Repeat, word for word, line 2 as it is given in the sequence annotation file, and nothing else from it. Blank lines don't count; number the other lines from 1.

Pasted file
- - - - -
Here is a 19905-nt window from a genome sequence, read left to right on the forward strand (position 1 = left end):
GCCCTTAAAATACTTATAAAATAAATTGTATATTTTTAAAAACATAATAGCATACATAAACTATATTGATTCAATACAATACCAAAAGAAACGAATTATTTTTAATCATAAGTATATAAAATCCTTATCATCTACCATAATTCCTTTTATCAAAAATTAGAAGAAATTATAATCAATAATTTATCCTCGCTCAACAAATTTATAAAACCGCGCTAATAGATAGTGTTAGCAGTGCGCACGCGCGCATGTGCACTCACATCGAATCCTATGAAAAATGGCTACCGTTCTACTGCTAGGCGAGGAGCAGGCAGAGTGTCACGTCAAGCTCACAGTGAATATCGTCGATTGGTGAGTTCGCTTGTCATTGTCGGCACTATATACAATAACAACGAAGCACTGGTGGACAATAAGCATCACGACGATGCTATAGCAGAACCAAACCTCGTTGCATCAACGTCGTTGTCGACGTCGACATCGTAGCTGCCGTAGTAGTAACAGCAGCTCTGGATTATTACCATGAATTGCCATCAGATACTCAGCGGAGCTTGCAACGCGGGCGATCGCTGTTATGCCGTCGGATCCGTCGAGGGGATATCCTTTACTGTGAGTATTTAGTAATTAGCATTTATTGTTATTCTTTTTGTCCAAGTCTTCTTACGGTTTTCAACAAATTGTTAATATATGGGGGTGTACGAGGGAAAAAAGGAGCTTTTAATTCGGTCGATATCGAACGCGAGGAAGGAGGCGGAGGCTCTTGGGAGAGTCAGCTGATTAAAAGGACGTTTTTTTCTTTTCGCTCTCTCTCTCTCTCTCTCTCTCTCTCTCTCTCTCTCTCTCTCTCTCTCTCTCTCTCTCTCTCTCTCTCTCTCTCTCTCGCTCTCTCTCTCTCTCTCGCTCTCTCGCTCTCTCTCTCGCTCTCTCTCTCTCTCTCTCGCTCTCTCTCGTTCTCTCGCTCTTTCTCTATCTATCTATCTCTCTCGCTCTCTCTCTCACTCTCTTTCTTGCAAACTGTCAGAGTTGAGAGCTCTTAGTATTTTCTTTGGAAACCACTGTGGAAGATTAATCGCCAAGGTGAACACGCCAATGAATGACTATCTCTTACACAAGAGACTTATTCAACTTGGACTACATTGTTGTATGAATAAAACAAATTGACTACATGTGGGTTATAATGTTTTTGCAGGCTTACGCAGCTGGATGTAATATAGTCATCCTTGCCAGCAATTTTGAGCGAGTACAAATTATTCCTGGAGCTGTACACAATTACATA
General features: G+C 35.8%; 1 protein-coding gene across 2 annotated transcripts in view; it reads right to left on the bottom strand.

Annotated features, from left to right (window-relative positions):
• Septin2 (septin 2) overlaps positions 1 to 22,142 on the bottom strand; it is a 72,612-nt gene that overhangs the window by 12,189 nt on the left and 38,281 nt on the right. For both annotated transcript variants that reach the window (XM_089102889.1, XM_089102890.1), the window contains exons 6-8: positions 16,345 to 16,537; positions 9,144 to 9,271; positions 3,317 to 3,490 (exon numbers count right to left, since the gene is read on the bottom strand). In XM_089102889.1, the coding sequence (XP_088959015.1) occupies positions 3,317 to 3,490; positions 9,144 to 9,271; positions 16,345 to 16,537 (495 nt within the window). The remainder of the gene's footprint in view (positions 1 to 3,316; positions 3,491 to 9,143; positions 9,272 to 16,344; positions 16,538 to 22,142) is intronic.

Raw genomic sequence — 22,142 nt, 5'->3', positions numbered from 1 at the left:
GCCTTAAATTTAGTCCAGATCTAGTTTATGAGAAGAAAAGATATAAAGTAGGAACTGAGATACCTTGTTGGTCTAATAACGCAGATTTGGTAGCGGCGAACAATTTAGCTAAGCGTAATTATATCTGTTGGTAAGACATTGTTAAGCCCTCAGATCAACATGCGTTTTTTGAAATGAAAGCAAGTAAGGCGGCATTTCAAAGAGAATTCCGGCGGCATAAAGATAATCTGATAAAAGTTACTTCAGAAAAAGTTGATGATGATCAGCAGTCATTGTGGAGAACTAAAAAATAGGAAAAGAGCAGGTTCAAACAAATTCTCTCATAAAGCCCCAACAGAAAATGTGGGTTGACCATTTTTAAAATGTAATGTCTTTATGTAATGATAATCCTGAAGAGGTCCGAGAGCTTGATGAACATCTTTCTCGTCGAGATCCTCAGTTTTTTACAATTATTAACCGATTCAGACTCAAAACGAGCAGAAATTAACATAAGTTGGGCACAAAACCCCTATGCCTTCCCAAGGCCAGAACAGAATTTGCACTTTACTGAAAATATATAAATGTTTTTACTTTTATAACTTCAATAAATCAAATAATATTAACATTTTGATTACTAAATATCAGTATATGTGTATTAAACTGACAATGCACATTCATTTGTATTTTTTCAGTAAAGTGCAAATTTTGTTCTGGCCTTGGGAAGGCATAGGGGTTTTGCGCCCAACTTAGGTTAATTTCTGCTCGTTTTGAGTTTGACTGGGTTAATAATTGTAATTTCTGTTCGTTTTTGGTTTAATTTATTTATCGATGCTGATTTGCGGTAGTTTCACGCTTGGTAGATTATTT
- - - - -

GCCCTTAAAATACTTATAAAATAAATTGTATATTTTTAAAAACATAATAGCATACATAAACTATATTGATTCAATACAATACCAAAAGAAACGAATTATTTTTAATCATAAGTATATAAAATCCTTATCATCTACCATAATTCCTTTTATCAAAAATTAGAAGAAATTATAATCAATAATTTATCCTCGCTCAACAAATTTATAAAACCGCGCTAATAGATAGTGTTAGCAGTGCGCACGCGCGCATGTGCACTCACATCGAATCCTATGAAAAATGGCTACCGTTCTACTGCTAGGCGAGGAGCAGGCAGAGTGTCACGTCAAGCTCACAGTGAATATCGTCGATTGGTGAGTTCGCTTGTCATTGTCGGCACTATATACAATAACAACGAAGCACTGGTGGACAATAAGCATCACGACGATGCTATAGCAGAACCAAACCTCGTTGCATCAACGTCGTTGTCGACGTCGACATCGTAGCTGCCGTAGTAGTAACAGCAGCTCTGGATTATTACCATGAATTGCCATCAGATACTCAGCGGAGCTTGCAACGCGGGCGATCGCTGTTATGCCGTCGGATCCGTCGAGGGGATATCCTTTACTGTGAGTATTTAGTAATTAGCATTTATTGTTATTCTTTTTGTCCAAGTCTTCTTACGGTTTTCAACAAATTGTTAATATATGGGGGTGTACGAGGGAAAAAAGGAGCTTTTAATTCGGTCGATATCGAACGCGAGGAAGGAGGCGGAGGCTCTTGGGAGAGTCAGCTGATTAAAAGGACGTTTTTTTCTTTTCGCTCTCTCTCTCTCTCTCTCTCTCTCTCTCTCTCTCTCTCTCTCTCTCTCTCTCTCTCTCTCTCTCTCTCTCTCTCTCTCGCTCTCTCTCTCTCTCTCGCTCTCTCGCTCTCTCTCTCGCTCTCTCTCTCTCTCTCTCGCTCTCTCTCGTTCTCTCGCTCTTTCTCTATCTATCTATCTCTCTCGCTCTCTCTCTCACTCTCTTTCTTGCAAACTGTCAGAGTTGAGAGCTCTTAGTATTTTCTTTGGAAACCACTGTGGAAGATTAATCGCCAAGGTGAACACGCCAATGAATGACTATCTCTTACACAAGAGACTTATTCAACTTGGACTACATTGTTGTATGAATAAAACAAATTGACTACATGTGGGTTATAATGTTTTTGCAGGCTTACGCAGCTGGATGTAATATAGTCATCCTTGCCAGCAATTTTGAGCGAGTACAAATTATTCCTGGAGCTGTACACAATTACATA